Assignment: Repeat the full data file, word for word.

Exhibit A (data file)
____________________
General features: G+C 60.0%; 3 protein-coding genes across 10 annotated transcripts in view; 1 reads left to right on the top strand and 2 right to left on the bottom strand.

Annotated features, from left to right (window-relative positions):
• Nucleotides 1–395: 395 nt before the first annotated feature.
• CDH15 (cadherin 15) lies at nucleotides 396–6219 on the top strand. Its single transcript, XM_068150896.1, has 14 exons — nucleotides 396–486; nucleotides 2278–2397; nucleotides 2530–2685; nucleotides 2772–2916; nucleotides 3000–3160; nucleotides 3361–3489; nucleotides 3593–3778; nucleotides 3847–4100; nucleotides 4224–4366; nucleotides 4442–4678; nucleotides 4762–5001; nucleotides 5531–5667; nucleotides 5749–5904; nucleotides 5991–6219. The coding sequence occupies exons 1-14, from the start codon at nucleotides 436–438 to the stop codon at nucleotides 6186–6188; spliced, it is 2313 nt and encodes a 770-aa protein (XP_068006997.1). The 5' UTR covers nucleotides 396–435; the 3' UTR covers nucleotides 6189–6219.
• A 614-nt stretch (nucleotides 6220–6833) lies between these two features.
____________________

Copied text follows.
General features: G+C 60.0%; 3 protein-coding genes across 10 annotated transcripts in view; 1 reads left to right on the top strand and 2 right to left on the bottom strand.

Annotated features, from left to right (window-relative positions):
• Nucleotides 1–395: 395 nt before the first annotated feature.
• CDH15 (cadherin 15) lies at nucleotides 396–6219 on the top strand. Its single transcript, XM_068150896.1, has 14 exons — nucleotides 396–486; nucleotides 2278–2397; nucleotides 2530–2685; nucleotides 2772–2916; nucleotides 3000–3160; nucleotides 3361–3489; nucleotides 3593–3778; nucleotides 3847–4100; nucleotides 4224–4366; nucleotides 4442–4678; nucleotides 4762–5001; nucleotides 5531–5667; nucleotides 5749–5904; nucleotides 5991–6219. The coding sequence occupies exons 1-14, from the start codon at nucleotides 436–438 to the stop codon at nucleotides 6186–6188; spliced, it is 2313 nt and encodes a 770-aa protein (XP_068006997.1). The 5' UTR covers nucleotides 396–435; the 3' UTR covers nucleotides 6189–6219.
• A 614-nt stretch (nucleotides 6220–6833) lies between these two features.